But what makes this nasty tripe almost unwatchable is two-fold: First are the abysmal comedic performances by Schnider, Spade, Heder and Nick Swardson, who also co-wrote the screenplay, and is another regular in the Happy Madison stable. Spade has proven he can be funny during his SNL-run and on television with 8 Simple Rules and Rules of Engagement. Here, he's playing the same womanizing character, minus the charm or the sarcasm he laces. Heder half-asses his performance, by playing the same social outcast he played in Napoleon Dynamite, just more obnoxious and gross than in the former movie, where he was annoying, but still an endearing character despite his quirkiness. As the lead character, Schnider tries so hard to play the film's straight man trope, but all it reminds me is that he's essentially playing a second rate version of Vince Vaughn's character in Dodgeball: A True Underdog Story and starring in a role that is almost tailor-made for Sandler. And frankly, the less said about that comedic hack Swardon, the better. Here's a montage of his character, Howie, Richie's brother, for further proof:
The second, and most important part, is the phony and hypocritical half-hearted attempts at wringing sentimentality from it's cast of characters. Dennis Dugan spends most of the film making fun of these social misfits for their appearance, to the way they act and talk, to how badly they participate in recreational sporting activities, and as one of Gus's tormentors takes the field to give a patronizing speech on how we need to stop bullying others for not being like us and learn to be kinder to each other, despite the fact that we're supposed to laugh when Jerry, the film's main antagonist (played by Craig Kilborn) mocks them and calls the our protagonists "retards" and "homos" thought the the film. This attempt doesn't go anywhere, because at it's core, it's false and completely meaningless. In other words, it's the old adage of having your hypocrisy and eating it too.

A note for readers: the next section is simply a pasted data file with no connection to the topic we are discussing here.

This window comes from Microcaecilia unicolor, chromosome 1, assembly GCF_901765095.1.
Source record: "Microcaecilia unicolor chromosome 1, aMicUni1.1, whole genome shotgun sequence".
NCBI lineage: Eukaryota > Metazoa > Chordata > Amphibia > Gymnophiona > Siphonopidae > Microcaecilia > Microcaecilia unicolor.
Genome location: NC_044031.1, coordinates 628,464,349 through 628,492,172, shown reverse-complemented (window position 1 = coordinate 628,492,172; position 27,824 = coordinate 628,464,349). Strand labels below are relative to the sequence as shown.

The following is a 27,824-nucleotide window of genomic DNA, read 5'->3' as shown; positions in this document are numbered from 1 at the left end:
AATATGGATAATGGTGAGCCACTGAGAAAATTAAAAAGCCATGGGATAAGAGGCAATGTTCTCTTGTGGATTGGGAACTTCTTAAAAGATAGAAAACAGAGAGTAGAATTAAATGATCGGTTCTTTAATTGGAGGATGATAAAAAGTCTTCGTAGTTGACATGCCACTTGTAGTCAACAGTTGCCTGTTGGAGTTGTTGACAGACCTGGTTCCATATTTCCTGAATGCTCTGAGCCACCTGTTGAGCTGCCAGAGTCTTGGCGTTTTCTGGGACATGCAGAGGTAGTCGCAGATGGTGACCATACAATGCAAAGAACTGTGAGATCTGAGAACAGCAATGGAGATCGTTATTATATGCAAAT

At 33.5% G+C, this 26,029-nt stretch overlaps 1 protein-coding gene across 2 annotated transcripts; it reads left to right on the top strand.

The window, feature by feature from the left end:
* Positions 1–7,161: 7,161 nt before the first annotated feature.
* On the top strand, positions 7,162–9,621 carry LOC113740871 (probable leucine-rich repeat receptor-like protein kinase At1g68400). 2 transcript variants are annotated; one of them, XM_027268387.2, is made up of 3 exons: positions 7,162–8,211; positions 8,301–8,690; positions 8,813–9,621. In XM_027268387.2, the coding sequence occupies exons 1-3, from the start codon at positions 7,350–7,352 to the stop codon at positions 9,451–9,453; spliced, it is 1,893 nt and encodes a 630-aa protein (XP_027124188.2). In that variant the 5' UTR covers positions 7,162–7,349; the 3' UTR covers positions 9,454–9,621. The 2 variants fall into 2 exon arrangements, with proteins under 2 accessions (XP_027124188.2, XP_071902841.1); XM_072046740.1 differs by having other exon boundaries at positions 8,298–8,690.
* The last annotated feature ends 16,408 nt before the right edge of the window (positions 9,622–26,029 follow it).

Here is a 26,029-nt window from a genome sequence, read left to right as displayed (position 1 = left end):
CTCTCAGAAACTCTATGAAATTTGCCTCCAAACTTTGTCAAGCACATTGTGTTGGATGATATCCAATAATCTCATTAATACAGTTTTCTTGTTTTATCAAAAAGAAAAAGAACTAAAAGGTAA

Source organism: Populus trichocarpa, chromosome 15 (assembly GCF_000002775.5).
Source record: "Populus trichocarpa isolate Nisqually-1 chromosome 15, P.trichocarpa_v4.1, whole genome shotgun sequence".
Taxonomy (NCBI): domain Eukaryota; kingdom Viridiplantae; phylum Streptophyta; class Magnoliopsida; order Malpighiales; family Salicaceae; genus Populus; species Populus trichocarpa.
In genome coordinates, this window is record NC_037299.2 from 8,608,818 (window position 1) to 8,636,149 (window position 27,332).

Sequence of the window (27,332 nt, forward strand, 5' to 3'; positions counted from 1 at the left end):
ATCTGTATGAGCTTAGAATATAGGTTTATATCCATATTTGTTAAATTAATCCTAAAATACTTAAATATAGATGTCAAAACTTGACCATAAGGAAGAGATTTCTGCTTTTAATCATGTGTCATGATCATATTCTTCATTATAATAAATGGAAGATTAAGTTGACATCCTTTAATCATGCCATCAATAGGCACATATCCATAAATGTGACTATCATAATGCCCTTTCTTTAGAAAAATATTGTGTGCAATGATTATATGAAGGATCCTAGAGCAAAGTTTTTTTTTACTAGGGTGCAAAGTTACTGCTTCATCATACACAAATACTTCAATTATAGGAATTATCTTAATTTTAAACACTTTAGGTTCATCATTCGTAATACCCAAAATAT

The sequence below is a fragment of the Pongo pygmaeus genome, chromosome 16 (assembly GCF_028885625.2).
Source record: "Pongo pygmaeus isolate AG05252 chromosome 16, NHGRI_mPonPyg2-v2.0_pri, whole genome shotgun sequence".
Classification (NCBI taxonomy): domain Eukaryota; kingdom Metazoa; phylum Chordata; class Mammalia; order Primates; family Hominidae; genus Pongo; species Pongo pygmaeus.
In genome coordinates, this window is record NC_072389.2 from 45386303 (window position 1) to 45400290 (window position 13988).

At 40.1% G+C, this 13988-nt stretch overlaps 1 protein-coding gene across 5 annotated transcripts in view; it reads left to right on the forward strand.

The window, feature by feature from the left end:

I'll be brief and wrap this up: The Benchwarmers is a loathsome, mean-spirited and ghastly unfunny piece of bollox, with equal blame going to the laziness of Nick Swardson's and Allen Covert's script, and the poor direction by Dennis Dugan. The acting mirrors the apathy the writers clearly have for their characters, and as a result, they're bogged down in juvenile material and are given nothing to work. The worst part is the film's shameless and hypocritcal attempts at half-heated sentimentality, despite the fact that the fact we're meant to laugh at they fact they're over-the-top oddballs who get teased and picked on. There isn't a single thing I can save positively about The Benchwarmers, because the filmmakers are mocking these poor bastards, and they expect us to as well, before telling us that we're wrong for doing so. This hideous piece of garbage is not only the worst baseball-related film I've had to review thusfar, but it also joins the ranks with Bad Boys II, Good Luck Chuck, Battlefield Earth, and Revenge of the Fallen as one of the worst films of the last decade.